Cyril Wick, 90, race car driver who ‘dressed British, thought Yiddish’


(JTA) — There was something exotic and debonair about Cyril Wick in the 1950s.

Wick had just completed his service in Britain’s Royal Air Force and was studying engineering when he decided that he wanted to become a race car driver. In the years that followed, he would take part in prestigious races like that at Le Mans, France, making a name for himself in the world of motorsports until an accident forced his retirement in 1955.

“He was a knight in a shining sports car,” recalled his third wife Roberta “Robbie” Wick. “When we met on a blind date, I didn’t think he was Jewish because he was so slim and blue-eyed and had a British upper-class genteel way about him. He was so polite and charming.”

Wick, who died from COVID-19 on April 10, was born in 1929 in London to Jewish immigrants from Poland and Lithuania. He was educated at the prestigious Harrow School, where he faced anti-Semitic taunts during sporting matches. It was there that he picked up the  accent that made him sound, in the words of stepdaughter Suzanne Balaban, “like Prince Charles.”

Balaban recalled how Wick, an avid sailor, was the only person to light Shabbat candles aboard his boat at the posh Lymington Harbour.

“He was like James Bond,” Balaban said. “He raced cars and wore cool suits and did cool things and yet was passionately Jewish.” Wick was a supporter of numerous Jewish institutions, including nonprofits for the blind and disabled and a number of haredi Orthodox groups, Balaban said.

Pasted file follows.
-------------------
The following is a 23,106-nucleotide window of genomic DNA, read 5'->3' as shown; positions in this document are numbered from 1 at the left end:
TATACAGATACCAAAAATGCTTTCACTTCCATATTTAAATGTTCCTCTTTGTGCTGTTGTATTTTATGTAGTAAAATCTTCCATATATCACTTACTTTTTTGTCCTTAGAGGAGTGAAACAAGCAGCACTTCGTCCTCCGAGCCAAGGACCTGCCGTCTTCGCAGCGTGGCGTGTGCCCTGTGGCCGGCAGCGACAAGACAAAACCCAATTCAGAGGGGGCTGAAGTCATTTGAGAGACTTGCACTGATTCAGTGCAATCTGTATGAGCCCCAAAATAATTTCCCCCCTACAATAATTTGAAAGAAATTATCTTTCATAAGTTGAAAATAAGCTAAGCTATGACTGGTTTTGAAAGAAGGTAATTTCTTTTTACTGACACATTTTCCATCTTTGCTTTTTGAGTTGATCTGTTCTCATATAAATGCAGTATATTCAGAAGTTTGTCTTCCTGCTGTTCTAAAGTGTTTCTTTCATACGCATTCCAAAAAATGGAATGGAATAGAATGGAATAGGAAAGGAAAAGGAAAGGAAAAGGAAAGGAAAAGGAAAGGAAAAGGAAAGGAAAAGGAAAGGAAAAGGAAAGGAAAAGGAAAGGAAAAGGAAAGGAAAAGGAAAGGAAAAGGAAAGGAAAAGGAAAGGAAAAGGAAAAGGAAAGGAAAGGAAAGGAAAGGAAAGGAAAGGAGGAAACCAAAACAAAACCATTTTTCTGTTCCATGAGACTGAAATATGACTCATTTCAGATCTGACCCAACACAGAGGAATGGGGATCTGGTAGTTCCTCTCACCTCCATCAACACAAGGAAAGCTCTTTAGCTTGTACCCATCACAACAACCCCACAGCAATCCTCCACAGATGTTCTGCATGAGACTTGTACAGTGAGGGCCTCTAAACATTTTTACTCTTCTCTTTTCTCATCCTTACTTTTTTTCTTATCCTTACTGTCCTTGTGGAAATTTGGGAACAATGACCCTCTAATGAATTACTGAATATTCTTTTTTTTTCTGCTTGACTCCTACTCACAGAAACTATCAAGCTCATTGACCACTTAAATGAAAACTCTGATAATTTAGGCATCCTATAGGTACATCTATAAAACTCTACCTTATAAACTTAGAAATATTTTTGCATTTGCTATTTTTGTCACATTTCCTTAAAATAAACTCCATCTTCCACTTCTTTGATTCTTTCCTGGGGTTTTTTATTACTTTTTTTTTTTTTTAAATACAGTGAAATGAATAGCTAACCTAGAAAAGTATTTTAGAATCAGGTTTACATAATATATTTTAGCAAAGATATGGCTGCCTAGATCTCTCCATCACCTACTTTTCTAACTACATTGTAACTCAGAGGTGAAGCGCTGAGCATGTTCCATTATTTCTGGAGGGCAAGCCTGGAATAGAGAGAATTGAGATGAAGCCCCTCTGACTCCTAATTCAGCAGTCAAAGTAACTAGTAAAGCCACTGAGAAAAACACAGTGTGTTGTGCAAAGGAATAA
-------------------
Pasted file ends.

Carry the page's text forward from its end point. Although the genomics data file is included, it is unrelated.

Cyril Wick died of COVID-19. (Courtesy photo)

His approach was very much “dress British, think Yiddish,” she said. “He spoke like an old Harrovian, but also sang songs in Yiddish and dirty Russian. He taught his children an English drinking song and we sang sea shanties at my wedding in his honor. He was a very British Jew in the best way.”

As the founder of engineering firm Diffusion Alloys, he developed a number of techniques for coating metals in chrome and titanium, working with such corporate giants as General Electric and Lufthansa. But he was also advanced in his approach to people, creating a diverse workforce including women and people of color.

Wick continued to run the firm until selling it at age 82.



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